Playing the Victim

Are you playing the victim and blaming others for the state of your life?

“Believe in yourself and all that you are. Know that there is something inside you that is greater than any obstacle” Christian D Larson

Firstly it’s important to say, that I am referring here to ‘state of mind’, and so it’s not within the scope of this course to address the serious issue of true ‘victims’. We’re going to be looking at what it means to ‘choose’ to be a victim of life, when other options are open to you.

I love this quote from Steve Maraboli:

“Today is a new day. Don’t let your history interfere with your destiny! Let today be the day you stop being a victim of your circumstances and start taking action towards the life you want. You have the power and the time to shape your life. Break free from the poisonous victim mentality and embrace the truth of your greatness. You were not meant for a mundane or mediocre life!”

If playing the victim means that you’re not showing up and living your life fully, then why do so many people choose to play the victim? It’s a good question, and there are various reasons that people would shy away from feeling empowered with their life and taking action and responsibility. Here are some common reasons that people may choose to become and stay a victim:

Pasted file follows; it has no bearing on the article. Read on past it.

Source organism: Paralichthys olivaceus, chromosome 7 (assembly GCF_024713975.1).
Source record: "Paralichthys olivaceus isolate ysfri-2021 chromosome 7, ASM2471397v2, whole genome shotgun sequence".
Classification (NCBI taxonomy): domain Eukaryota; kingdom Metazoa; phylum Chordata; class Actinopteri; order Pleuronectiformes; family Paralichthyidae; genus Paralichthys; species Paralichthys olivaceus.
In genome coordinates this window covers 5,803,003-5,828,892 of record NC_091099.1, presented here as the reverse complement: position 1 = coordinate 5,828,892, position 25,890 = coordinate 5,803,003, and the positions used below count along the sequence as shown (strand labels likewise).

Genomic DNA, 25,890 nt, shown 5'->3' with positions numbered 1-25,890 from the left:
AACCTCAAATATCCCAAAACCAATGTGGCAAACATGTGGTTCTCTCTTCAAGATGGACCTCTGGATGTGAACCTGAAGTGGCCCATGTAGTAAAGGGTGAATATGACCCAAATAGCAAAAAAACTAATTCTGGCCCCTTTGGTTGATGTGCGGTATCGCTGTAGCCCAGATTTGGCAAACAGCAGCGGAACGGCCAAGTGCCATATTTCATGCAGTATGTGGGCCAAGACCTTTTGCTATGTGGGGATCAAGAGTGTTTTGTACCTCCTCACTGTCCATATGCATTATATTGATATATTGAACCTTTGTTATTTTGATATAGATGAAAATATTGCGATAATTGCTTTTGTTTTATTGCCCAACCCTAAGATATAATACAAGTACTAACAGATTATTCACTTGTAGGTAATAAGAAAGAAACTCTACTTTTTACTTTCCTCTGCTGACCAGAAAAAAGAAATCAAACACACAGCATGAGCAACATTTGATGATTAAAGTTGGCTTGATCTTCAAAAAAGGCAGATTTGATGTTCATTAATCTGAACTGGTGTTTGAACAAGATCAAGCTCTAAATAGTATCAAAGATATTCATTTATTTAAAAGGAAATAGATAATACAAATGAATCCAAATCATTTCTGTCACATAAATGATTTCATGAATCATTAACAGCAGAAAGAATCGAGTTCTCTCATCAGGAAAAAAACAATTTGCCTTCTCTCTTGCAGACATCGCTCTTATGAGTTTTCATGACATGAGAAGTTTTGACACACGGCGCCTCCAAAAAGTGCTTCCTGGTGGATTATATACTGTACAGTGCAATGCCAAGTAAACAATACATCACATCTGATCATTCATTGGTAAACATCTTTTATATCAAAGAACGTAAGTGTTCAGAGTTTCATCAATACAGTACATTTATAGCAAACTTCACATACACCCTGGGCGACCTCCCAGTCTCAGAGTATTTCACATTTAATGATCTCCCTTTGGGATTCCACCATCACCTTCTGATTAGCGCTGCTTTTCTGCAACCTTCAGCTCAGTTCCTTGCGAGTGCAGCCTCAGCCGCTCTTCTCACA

• It’s become a habit. This is what they have always done and so it feels completely natural for them – this can be connected with how they see the world, i.e. negative thinking, childhood conditioning and a negative circle of people around them. To suddenly decide you are in fact powerful and have the ability to change your life, is too terrifying for some to even contemplate.
  • They are meeting some of their deeper psychological needsby being a victim, i.e. they get attention from others. This sounds crazy, but some people are so desperate for attention (which is ultimately a need to feel special and loved) that they will put themselves in the position of being a victim.
  • It can make them feel safe, because they don’t have to face the uncertainty of conflict, taking action, making decisions and then taking responsibility. It feels much easier to decide to be powerless!
  • They are waiting for something or someone to come and save them. It could be that they don’t believe they can do this for themselves, they could be scared to make changes, or perhaps they have become used to always being rescued or saved by others.

Once you begin to understand the deeper reasons for choosing to become a victim, then it becomes easier for you to break free from this habit and to have compassion for others who are still on this path. I am not saying that it won’t be hugely frustrating at times, but we’re all on our own journey.

No one likes to think of themselves as choosing to be a victim – so don’t be surprised if by working through these questions it brings up emotions such as shame, guilt and embarrassment. This is all totally normal and part of the process. The key is being able to identify who and what are your triggers: